• for high business impact and high risk processes it is usual to develop strong processes. Perhaps these could be automated; strengthened or updated; or an education strategy implemented; and
  • will implementing corrective action actually cost the organization more? For example, a processing error costs a company about $3,000 per occurrence (by way of a payment to a customer). The error, on average, only occurs twice per year costing the organization $6,000 per annum. To implement the changes to prevent this error it will cost the business about $50,000 per year – i.e. changes to processes to correct this will add processing time per transaction. In this example the cost of implementing corrective measures exceeds the cost of the error.

While processes have their place we should never under-estimate their value or the intelligence of our staff. Staff are the ones closest to the process and will usually have the best ideas on how to solve an issue that needs solving.

John Jeston & Gina Craig

John Jeston & Gina Craig

John has serious experience getting things done—the right way. For over 30 years he has covered Business Process Management (BPM), business process re-engineering, project management, systems development, outsourcing, and general management. He has held the positions of Financial Controller, Divisional Manager, Company Director, HR Director and Chief Information Officer. John is internationally recognised as a key opinion leader in BPM strategy and implementation. He has provided these services to significant organisations throughout Australia, Europe, Saudi Arabia, Dubai, the United Kingdom, U.S.A., Singapore, Mexico and Brazil. He has authored a number of books and more than 20 articles on BPM and high performance management. He is a regular speaker at conferences and a Master Project Director, with the Australian Institute of Project Management and is a Chartered Accountant. John has authored or co-authored: Business Process Management: Practical Guidelines to Successful Implementations (2006 and 2008), Management by Process: A Roadmap to Sustainable Business Process Management (2008)—the only book to provide a roadmap to sustainable BPM and High Performance Management, and Beyond Business Process Improvement, On To Business Transformation (2009). He also writes a regular Column in the international BP Trends Monthly Update. He can be reached at johnjeston@managementbyprocess.com Gina has 30 years experience as an adult teacher, trainer, facilitator, designer of training courses, writer and senior manager. Gina has provided these services to the higher education sector, private enterprise and large and complex government agencies. Gina has proven expertise in the creation of, and transformation to, an extremely large and complex shared services environment. She then demonstrated that the new entity was designed and structured correctly by successfully managing the largest team within that entity. She also leaned the processes within the entity to find work and workforce efficiencies. Gina has also been a lecturer and tutor with University of New South Wales, Australia where she lectured and tutored economics, calculus, statistics and accounting; managed and supported a Learning Management System and Learner Content Management System; lead and managed large teams of 100 plus staff; and managed numerous projects some of which resulted in $10’sm in savings. Gina's consulting, communication and relationship skills enable her to successfully manage and mentor individuals and teams.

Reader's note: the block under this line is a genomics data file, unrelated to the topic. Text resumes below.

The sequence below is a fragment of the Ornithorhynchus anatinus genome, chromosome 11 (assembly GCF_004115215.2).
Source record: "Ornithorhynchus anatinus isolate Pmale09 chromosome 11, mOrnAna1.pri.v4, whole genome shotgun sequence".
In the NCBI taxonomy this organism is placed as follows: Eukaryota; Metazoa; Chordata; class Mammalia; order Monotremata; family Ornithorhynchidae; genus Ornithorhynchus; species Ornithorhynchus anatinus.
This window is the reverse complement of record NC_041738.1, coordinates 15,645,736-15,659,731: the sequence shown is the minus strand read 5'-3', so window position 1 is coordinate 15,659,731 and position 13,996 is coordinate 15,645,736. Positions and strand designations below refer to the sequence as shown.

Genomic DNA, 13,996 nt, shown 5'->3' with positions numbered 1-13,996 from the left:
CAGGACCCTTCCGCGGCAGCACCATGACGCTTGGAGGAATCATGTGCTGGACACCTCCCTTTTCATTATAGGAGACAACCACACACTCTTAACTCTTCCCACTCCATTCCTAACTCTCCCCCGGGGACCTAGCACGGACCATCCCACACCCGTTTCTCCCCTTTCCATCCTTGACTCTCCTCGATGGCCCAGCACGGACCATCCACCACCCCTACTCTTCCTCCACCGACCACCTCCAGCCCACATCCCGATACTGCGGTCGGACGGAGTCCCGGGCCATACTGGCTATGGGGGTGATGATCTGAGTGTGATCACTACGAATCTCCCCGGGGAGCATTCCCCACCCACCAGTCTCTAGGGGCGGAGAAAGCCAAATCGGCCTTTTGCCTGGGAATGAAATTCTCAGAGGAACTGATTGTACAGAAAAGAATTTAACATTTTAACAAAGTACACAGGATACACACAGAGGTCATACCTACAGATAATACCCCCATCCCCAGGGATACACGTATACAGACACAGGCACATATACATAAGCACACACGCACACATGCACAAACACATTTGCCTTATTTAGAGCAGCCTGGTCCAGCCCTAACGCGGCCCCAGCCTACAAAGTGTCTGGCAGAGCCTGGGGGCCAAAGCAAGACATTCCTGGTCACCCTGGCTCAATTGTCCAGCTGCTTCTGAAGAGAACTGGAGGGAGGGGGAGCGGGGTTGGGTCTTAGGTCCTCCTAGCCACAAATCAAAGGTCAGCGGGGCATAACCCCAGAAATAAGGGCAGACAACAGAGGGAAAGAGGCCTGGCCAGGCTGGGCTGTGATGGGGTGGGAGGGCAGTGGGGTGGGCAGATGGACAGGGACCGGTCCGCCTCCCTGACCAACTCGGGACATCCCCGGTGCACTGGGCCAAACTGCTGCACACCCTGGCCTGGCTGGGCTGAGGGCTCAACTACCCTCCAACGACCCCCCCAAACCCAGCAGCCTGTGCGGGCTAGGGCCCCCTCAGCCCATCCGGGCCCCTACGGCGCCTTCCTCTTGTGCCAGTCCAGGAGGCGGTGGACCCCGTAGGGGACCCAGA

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Comments

  1. Sometimes we forget that the original impetus to process improvement was to empower the worker, to leverage the expertise and experience that resides in the front line staff…not in the supervisor. It was an attack on the hierarchical command-and-control model of management. Quality circles was essential “Ask the staff what they think”.

    Now with the advent of automation and elaborate graphic capabilities, we seem to be trying to replace the worker or at least constrain the worker. We need to rediscover the value of empowering the front line.